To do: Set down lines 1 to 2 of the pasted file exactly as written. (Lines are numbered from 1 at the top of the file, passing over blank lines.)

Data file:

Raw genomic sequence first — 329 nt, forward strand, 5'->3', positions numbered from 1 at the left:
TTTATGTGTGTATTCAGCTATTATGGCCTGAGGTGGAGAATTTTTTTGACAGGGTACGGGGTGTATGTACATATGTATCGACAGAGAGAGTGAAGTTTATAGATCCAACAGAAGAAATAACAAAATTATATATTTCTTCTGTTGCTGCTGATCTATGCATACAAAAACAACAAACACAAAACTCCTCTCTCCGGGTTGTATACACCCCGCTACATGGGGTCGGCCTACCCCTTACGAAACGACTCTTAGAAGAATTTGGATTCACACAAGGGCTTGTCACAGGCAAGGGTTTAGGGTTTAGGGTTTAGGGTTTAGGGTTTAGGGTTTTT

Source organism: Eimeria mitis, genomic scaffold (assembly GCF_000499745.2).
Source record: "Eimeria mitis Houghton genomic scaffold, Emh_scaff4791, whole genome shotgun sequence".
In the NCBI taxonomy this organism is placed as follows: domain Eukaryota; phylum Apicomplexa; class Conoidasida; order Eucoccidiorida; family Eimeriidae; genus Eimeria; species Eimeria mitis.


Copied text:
Raw genomic sequence first — 329 nt, forward strand, 5'->3', positions numbered from 1 at the left:
TTTATGTGTGTATTCAGCTATTATGGCCTGAGGTGGAGAATTTTTTTGACAGGGTACGGGGTGTATGTACATATGTATCGACAGAGAGAGTGAAGTTTATAGATCCAACAGAAGAAATAACAAAATTATATATTTCTTCTGTTGCTGCTGATCTATGCATACAAAAACAACAAACACAAAACTCCTCTCTCCGGGTTGTATACACCCCGCTACATGGGGTCGGCCTACCCCTTACGAAACGACTCTTAGAAGAATTTGGATTCACACAAGGGCTTGTCACAGGCAAGGGTTTAGGGTTTAGGGTTTAGGGTTTAGGGTTTAGGGTTTTT